June 21, 2023 2 Comments
It’s hard to believe we have made it through one year without the protection of Roe. With the constitutional right to abortion dismantled, we have watched decisions on reproductive health deferred to the states.
...and not in a good way. via giphy
A legal battleground of trigger laws and a patchwork of abortion access have resulted in confusion and fear across the US. The reproductive autonomy of women is more regulated now than it was 50 years ago, and we are witnessing a post-Roe reality that has further exacerbated health disparities and maternal health outcomes.
the reproductive autonomy of women is more regulated now than it was 50 years ago
As we reflect on a year of restriction and losses, we also take a moment to celebrate the wins, organizations, and people fighting back. We are happy to announce our latest collaboration with Mayday Health and their Executive Director Dr. Jennifer Lincoln. Mayday Health is a 501(c)(3) reproductive health education nonprofit that empowers people to make their own choices, providing resources and education about birth control, morning-after pills, and abortion.
With Mayday, we are hoping to inspire you to join the conversation on reproductive justice and spread awareness that you can still get abortion pills in all 50 states.
learn more NOW at Mayday.Health
As part of our partnership, you will find our collaborated version of the pañuelo verde, a symbol of reproductive justice that has swept over Latin American and made its way north.
Born in Argentina in 2003, the pañuelo verde (green scarf) started as the emblem of the Argentine National Campaign for Legal, Safe, and Free Abortion, and has become the defining symbol of contemporary Latin American feminism (1).
Demonstration for abortion rights in Buenos Aires, 2/19/2020. RONALDO SCHEMIDT / AFP
For almost two decades since it's appearance, the pañuelo verde has moved across Argentina to Mexico, Chile, and Peru, fighting for the decriminalization of abortion. The transnational dimension of the scarf gives it significant symbolic weight and allows activists to draw strength from movements across the globe (2).
Pro-choice demonstrators wait for the result of the vote: Argentine Congress passed a bill to legalize abortion until 14 weeks. Marcelo Endelli / Getty Images
Part of the larger marea verde or "green tide" of reproductive rights activism, activists and organizers have clutched green banners, filled the air with green smoke, handed out green pamphlets, and of course, worn, lifted, and tied their pañuelo verde.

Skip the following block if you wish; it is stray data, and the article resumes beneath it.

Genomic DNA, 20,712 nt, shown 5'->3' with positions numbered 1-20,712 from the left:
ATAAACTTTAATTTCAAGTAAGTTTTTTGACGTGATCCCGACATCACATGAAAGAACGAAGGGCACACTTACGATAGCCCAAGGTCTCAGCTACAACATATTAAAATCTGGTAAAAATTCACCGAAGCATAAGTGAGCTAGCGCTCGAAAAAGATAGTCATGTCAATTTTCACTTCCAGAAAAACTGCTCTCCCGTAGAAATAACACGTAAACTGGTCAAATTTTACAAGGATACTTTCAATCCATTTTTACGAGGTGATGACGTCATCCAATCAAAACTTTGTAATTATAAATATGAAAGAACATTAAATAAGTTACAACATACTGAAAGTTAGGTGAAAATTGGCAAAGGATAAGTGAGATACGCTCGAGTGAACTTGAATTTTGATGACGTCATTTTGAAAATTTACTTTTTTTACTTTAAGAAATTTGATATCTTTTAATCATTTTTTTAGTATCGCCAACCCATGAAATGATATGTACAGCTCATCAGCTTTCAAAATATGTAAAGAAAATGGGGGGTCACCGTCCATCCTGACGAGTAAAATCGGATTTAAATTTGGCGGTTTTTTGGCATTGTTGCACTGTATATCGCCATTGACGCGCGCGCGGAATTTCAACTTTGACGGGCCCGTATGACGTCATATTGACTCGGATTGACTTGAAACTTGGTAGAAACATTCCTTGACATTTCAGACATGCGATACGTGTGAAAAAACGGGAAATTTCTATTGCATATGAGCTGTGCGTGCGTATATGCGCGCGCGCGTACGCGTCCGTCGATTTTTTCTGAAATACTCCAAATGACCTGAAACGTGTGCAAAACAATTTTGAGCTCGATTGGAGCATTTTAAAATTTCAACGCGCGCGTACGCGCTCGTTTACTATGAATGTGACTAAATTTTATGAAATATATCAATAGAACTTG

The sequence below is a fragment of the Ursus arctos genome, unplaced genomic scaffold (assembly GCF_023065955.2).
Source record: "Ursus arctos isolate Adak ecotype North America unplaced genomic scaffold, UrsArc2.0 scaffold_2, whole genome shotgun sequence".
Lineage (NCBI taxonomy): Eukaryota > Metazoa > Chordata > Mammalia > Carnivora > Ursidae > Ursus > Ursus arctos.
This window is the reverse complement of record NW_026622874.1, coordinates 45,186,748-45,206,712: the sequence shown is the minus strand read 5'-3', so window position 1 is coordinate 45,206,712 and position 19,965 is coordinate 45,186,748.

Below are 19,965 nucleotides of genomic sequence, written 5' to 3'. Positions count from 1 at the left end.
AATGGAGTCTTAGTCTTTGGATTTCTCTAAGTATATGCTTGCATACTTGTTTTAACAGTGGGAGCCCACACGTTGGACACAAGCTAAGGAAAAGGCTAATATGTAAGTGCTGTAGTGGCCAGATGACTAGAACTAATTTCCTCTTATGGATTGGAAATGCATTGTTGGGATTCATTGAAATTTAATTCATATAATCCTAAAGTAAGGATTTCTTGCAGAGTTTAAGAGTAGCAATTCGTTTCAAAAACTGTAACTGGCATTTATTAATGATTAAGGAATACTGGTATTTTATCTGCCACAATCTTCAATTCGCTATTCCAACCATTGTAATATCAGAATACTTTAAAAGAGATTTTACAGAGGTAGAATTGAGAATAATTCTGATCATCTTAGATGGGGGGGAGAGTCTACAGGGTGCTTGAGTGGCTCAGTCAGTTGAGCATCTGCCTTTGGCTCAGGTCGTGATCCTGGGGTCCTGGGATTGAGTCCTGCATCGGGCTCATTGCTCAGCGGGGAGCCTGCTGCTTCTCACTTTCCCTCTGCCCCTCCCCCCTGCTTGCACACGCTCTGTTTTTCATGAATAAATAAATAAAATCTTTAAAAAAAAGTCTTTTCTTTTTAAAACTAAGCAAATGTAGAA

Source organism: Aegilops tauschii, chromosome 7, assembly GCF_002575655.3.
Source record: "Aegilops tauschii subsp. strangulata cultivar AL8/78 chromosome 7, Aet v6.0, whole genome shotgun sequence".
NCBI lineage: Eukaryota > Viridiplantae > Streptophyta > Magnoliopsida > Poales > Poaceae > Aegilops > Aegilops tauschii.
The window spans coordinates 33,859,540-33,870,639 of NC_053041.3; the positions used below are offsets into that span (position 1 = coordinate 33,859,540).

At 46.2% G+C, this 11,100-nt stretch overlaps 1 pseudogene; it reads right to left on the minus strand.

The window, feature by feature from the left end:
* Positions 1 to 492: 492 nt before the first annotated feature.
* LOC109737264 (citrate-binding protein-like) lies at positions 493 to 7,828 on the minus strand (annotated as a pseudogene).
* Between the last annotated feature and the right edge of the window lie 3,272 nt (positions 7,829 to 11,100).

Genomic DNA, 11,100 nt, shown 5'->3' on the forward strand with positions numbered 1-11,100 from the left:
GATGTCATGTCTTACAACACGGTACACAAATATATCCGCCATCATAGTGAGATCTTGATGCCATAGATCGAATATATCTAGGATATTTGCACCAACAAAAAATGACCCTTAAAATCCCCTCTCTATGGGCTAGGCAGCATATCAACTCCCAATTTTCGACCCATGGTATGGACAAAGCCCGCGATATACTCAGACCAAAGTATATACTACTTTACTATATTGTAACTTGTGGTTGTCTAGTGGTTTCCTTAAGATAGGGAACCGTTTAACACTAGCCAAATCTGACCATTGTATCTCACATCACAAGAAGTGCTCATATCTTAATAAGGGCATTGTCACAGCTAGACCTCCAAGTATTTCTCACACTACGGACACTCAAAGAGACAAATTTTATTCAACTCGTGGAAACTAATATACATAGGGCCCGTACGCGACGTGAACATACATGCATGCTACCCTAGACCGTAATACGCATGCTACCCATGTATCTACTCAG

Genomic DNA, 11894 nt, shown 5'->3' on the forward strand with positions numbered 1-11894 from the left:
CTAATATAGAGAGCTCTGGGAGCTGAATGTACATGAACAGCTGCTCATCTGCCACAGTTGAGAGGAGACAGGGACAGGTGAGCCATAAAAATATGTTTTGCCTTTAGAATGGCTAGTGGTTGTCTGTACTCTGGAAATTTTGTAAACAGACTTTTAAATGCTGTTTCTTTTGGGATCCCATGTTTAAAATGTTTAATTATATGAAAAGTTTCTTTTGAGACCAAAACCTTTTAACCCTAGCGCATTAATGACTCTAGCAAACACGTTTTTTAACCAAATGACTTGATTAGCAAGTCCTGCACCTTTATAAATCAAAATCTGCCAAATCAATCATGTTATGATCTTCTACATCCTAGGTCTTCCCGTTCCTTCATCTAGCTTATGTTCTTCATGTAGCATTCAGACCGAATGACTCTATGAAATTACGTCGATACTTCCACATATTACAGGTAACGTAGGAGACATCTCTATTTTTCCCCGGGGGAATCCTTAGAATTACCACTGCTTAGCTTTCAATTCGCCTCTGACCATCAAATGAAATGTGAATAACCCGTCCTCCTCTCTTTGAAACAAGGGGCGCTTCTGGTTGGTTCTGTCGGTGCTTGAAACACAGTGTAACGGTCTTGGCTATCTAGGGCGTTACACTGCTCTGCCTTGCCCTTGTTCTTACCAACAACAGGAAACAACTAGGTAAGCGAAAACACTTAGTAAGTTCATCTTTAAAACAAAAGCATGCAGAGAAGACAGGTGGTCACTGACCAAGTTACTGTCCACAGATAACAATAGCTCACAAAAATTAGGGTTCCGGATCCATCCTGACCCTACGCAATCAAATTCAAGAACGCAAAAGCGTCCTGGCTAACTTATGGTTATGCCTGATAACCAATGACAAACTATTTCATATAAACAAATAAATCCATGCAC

what will save us is to be organized
The bandana style itself is inspired by the white handkerchief of the 1970s movement Mothers of the Plaza de Mayo, which had protested the abduction and murder of children under the dictatorship at the time.
Mercedes Colás de Meroño Mothers of the Plaza de Mayo by Javier Paredes
In Argentina, green is used to symbolize hope and life: hope that women may own the rights to their bodies, hope that women can choose for themselves, and hope to live a life that they choose.
Demonstrators display green headscarves outside the Argentine Congress in 2020. Emiliano Lasalvia/AFP via Getty Images
The use of green is also particularly interesting as green isn’t stereotypically gendered. Green makes a point. It encourages men to join the fight, and reminds us that abortion isn't just a woman’s right issue, but a human rights issue too.
Drawings of the sun and the moon are tied in the center of our bandana as a symbol of channeling feminine and masculine energies into the fight. The moon is historically a symbol for femininity, darkness, mystery, and renewal. The sun represents the life we choose, and channels energy, power, clarity, and light.
Together, the sun and the moon are more than their individual symbols. We see opposite forces, but a balance and interpretation of resilience, strength, and growth, held by hands in the face of adversity.
These natural elements are grounded and held in the center of our pañuelo for strength and balance in a time of chaos.
In two corners you will see a uterus, mirroring all divine feminine energy. In the opposing corners, a jaguar symbolizes protection, courage, and strength. Specifically, the jaguar protects the opposing corners of the uterus: if you mess with our rights, “we will bite back”. While jaguars are solitary animals, their symbolism on the pañuelo shows that we have our individual tenacity to draw on, but we are far more powerful together as seen in a sea of green tide.
take our rights, we will bite back
You will also find our pañuelo written in both English and Spanish, as an homage to the Latin roots of the pañuelo, but also to be inclusive to our Spanish-speaking brothers and sisters.
At larger protests and marches linked to abortion rights, activists choose to wear it in the ‘traditional’ way, tied around the neck, so that the logo and slogan are visible, centering the issue of reproductive rights.
Getty images: Girl wearing pañuelo as a facemask
You will also see activists tie it around the wrist or around a bag as a way of communicating abortion rights in a more subtle way.
A protester wearing a green bandana raises a fist at a protest against the U.S. Supreme Court’s June ruling overturning Roe v. Wade, on July 4, 2022 David McNew / Getty Images
Although we have a long fight ahead, the solidarity of the pañuelo helps to draw inspiration, break down stigma, and raise awareness around the influence we can have at a grassroots level. Policymakers will continue to threaten reproductive autonomy and gender justice. The pañuelo is a reminder that we will fight back, and that we are stronger together.
*15% of profits from our collaborated Mayday Health Collection will be donated to Mayday. Shop the collection and pañuelo on Friday, June 10th*
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